Clinical decision support can help to reduce the inappropriate prescription of antibiotics in primary care, according to a US study.

Over-prescription of antibiotics – often for viral respiratory tract infections – fosters the spread of resistant organisms such as MRSA.

The researchers, writing in the Journal of the American Medical Association, say they were prompted to do the study by the persistence of prescribing that “significantly exceeds prudent levels”, despite education for both clinicians and patients whose demand for antibiotics – perceived or actual – creates challenges for the health service.

Clinical decision support systems (CDSS) were provided in both PDA and hard copy formats to doctors in six rural communities along with a “community intervention” – an educational campaign consisting of posters and leaflets in surgeries and pharmacies and a mailing to parents of children under six.

The campaign ran in two phases: the first with the key message “do not treat viral infections with antibiotics” and the second giving information on self-management and how to improve communication with the doctor.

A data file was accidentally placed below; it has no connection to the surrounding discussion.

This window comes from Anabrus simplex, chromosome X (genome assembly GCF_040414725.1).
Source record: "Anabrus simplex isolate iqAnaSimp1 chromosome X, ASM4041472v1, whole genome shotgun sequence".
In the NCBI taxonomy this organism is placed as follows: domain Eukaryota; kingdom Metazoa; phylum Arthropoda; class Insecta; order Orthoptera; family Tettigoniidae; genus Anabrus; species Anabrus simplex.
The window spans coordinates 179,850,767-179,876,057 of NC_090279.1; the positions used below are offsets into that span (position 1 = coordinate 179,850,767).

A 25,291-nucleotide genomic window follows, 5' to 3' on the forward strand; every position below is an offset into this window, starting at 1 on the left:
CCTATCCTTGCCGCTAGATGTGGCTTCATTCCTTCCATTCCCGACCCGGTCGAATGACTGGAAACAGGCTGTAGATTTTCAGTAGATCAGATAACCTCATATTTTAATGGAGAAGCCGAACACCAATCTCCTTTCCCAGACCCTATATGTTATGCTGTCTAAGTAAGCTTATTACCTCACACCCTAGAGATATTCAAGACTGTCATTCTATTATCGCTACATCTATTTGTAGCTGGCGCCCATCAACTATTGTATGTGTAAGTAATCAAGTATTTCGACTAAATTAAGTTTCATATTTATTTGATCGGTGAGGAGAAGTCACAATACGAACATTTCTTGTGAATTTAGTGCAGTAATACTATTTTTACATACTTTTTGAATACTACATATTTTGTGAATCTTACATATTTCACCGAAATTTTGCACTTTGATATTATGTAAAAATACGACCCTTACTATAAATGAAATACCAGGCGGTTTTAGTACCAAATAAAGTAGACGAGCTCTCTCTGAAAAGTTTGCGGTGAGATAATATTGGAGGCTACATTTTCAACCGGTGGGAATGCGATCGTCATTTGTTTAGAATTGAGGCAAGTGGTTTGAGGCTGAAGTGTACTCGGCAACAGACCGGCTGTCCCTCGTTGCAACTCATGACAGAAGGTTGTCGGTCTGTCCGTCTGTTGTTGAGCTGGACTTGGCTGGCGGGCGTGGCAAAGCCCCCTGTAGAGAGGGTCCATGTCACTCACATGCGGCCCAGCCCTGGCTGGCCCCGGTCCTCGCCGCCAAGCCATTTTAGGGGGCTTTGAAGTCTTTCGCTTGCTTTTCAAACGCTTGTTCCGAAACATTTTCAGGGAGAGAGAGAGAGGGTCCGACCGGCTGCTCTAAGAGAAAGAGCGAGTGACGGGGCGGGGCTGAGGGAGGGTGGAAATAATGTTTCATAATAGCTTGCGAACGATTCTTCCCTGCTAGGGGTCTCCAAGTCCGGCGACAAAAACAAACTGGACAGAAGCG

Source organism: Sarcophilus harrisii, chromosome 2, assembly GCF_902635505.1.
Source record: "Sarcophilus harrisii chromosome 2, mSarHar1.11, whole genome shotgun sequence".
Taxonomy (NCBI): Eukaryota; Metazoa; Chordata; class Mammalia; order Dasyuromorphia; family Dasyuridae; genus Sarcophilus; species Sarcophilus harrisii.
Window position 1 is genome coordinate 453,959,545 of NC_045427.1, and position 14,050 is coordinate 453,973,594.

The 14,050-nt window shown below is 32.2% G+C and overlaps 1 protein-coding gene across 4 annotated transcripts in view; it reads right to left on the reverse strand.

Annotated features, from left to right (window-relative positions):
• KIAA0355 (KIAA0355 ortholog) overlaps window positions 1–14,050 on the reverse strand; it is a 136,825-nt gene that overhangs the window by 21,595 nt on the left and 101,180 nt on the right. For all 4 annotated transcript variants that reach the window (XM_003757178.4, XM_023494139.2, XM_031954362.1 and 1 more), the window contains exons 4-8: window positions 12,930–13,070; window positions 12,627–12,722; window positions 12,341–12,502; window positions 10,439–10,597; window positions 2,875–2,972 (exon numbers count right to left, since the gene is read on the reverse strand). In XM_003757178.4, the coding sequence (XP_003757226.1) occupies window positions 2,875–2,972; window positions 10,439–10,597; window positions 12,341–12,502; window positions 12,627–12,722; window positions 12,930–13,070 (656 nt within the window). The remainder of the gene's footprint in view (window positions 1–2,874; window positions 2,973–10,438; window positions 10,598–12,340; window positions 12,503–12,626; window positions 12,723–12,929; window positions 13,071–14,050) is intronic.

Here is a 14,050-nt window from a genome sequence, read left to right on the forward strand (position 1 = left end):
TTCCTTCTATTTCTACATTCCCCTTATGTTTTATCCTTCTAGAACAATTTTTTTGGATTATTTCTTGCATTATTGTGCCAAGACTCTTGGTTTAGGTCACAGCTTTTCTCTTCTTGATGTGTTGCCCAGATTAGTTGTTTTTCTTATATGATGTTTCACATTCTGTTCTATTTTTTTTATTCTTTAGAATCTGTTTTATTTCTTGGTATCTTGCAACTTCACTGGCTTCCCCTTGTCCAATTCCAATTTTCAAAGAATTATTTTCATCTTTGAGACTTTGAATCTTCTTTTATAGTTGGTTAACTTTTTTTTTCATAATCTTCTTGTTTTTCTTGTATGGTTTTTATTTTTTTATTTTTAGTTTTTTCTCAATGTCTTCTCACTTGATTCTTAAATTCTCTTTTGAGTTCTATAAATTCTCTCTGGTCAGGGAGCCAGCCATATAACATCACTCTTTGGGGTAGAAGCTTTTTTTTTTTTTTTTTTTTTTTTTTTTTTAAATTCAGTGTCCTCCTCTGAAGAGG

CDSS tools were developed to cover a wide variety of respiratory tract infections. Two were made in hard copy format and one was programmed on PDAs. The tools were introduced with educational lectures, small group meetings and one-to-one meetings. Clinicians were asked to use the CDSS algorithms on at least 200 consecutive patients with acute respiratory tract infections.

A control group of six other communities in the same area was given the community intervention only.

Over 13,000 acute respiratory tract infections were abstracted for the study. The CDSS group had a 71% participation rate and its antibiotic prescribing rate decreased from 84.1 to 75.3 per 100 person years. In the group that received the community intervention alone the prescribing rate rose slightly from 84.3 to 85.2 per 100 person years.

In particular, the researchers record that the relative decrease in prescribing for visits in the “antibiotics never indicated” category during the post intervention period was 32% in CDSS communities and only 5% communities that had the intervention alone.